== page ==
With the Pegasus, much like the Luxury & Precision P6 DAP, which is also a discrete R2R implementation, each note sounds like an ‘event’, hitting with some awesome solidity and dynamic presence. There is less of an emphasis on the surrounding wall of spatial cues dancing around you and more of a determined focus on how each note unfolds and what it offers.
You could argue that there is an almost analog-type quality to performances except the Pegasus resolves so much better than something from a bygone era. Perhaps that what makes the Pegasus so unique.
Out of the Box
There is coloration but not as much as I expected there to be with the euphonic and SET-like LP P6 USB-DAC sound still fresh in my mind. Here, I offer a word of caution and that is let the Pegasus flow or keep it turned on for a few days when fresh out of the box. It does take time to settle into its groove.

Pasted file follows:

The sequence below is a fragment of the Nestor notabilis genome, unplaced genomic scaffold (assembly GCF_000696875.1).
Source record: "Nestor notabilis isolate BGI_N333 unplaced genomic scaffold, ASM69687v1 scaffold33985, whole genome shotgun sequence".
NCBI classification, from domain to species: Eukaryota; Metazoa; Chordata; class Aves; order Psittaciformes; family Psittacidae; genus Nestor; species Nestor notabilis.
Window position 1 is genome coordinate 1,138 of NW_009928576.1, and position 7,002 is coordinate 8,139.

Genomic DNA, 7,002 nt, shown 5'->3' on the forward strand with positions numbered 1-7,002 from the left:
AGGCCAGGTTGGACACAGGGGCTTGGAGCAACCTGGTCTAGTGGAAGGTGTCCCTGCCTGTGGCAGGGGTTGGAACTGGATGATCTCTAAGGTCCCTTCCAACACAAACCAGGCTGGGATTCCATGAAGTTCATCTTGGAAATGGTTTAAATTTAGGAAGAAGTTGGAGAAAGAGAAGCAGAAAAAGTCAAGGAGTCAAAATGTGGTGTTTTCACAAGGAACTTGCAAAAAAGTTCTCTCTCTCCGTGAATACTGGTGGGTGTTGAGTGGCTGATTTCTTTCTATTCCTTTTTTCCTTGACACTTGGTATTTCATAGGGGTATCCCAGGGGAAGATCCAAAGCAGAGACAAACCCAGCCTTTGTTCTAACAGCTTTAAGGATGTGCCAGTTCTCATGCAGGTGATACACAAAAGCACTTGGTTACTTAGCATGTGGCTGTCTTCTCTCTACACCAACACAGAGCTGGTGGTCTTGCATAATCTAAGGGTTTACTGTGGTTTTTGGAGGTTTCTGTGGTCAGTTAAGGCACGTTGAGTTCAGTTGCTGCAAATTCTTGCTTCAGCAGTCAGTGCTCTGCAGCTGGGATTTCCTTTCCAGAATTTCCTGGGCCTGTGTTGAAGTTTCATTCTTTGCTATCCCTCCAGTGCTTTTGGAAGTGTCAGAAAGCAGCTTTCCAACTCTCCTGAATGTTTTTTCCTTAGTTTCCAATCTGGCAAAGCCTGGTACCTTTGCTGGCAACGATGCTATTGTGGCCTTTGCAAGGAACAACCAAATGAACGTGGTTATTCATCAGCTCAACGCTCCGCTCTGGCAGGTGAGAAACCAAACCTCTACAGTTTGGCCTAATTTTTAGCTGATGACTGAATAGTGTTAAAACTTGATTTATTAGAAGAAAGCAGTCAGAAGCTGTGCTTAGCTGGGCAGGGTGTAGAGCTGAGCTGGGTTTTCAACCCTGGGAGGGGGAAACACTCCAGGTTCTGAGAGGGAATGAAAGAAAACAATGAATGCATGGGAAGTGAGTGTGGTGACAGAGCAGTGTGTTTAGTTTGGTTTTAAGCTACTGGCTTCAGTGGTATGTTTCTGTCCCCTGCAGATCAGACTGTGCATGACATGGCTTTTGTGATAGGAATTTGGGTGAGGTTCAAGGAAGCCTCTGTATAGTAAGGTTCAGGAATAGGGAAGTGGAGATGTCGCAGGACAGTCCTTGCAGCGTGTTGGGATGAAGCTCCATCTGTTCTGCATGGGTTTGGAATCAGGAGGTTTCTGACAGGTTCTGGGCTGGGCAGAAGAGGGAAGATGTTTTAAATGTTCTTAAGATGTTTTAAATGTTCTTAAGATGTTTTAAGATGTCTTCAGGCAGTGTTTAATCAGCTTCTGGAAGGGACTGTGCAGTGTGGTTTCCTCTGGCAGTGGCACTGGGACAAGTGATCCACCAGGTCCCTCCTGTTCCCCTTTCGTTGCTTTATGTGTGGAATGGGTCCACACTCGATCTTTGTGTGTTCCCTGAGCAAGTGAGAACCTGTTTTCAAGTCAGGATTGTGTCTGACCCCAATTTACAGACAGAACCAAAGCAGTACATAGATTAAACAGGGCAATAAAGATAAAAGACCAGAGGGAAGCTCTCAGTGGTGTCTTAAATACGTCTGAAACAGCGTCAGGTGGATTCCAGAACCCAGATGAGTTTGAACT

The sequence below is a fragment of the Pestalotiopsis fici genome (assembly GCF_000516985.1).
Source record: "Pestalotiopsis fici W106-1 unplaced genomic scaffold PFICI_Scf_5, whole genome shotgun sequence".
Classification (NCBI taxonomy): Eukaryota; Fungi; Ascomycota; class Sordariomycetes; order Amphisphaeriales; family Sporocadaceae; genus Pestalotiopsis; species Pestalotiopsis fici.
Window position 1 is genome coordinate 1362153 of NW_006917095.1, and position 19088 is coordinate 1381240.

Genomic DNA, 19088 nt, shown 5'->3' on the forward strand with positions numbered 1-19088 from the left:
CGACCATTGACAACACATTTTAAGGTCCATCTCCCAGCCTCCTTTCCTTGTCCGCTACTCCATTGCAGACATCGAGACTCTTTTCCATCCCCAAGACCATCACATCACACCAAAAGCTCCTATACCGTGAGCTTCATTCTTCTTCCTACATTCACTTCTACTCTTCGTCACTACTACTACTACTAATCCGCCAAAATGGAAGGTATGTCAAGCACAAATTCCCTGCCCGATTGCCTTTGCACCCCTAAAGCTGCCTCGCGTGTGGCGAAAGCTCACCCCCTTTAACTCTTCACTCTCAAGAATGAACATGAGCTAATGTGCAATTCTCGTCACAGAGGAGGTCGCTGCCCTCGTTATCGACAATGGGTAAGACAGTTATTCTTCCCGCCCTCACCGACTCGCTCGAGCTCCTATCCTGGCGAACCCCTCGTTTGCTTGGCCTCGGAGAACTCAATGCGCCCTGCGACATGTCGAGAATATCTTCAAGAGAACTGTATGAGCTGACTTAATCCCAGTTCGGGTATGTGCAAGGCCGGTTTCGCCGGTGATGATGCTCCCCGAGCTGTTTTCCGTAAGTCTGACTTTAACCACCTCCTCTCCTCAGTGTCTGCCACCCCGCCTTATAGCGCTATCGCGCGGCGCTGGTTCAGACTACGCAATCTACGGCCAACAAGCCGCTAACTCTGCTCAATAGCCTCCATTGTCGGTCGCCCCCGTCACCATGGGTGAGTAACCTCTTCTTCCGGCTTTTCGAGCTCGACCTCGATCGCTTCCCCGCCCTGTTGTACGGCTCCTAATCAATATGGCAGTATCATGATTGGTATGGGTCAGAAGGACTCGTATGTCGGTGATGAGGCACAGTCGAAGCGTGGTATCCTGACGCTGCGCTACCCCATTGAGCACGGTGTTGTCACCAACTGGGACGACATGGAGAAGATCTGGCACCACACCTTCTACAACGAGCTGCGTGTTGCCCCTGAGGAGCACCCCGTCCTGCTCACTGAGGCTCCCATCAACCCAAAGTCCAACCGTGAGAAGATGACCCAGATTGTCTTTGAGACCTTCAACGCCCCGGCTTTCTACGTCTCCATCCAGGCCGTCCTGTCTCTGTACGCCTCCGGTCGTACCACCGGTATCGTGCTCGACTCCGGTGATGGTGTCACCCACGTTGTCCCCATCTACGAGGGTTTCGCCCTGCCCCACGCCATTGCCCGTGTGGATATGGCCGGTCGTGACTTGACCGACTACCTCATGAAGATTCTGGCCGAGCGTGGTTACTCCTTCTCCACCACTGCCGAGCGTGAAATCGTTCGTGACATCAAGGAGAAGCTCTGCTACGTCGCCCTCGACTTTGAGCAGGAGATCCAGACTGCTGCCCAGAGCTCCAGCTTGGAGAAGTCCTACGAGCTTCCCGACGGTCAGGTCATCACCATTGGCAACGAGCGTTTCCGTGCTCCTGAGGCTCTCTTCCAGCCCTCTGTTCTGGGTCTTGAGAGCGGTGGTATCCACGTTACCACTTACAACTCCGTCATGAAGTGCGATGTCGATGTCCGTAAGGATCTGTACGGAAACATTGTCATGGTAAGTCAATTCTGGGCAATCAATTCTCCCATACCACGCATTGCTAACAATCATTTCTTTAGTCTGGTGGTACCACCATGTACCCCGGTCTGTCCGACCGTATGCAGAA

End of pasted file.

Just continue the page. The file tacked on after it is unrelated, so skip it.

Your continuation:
If you are impatient you might find a sound that is a little harsh on the top end with a treble performance not short of the odd harmonic dissonance here and there creeping into the upper mids of any solid-state and reference headphone pairing. It can be unsettling to all but the most ardent treble enthusiasts.
After plenty of hours keeping it warm, the Pegasus offers a full-bodied but also a very balanced tonal charm to solid-state high-end performing amps and a meaty performance out of my more mid-centric amps such as the Auris HA-2SE.
I suspect there is a very slight fade into the treble which is a little more pronounced in NOS mode than OS mode combined with a low-end slightly north of neutral. That delicate treble fade plays a major role in pulling your listening focus just ever so slightly into a very vivid sounding lower treble and upper mids presence.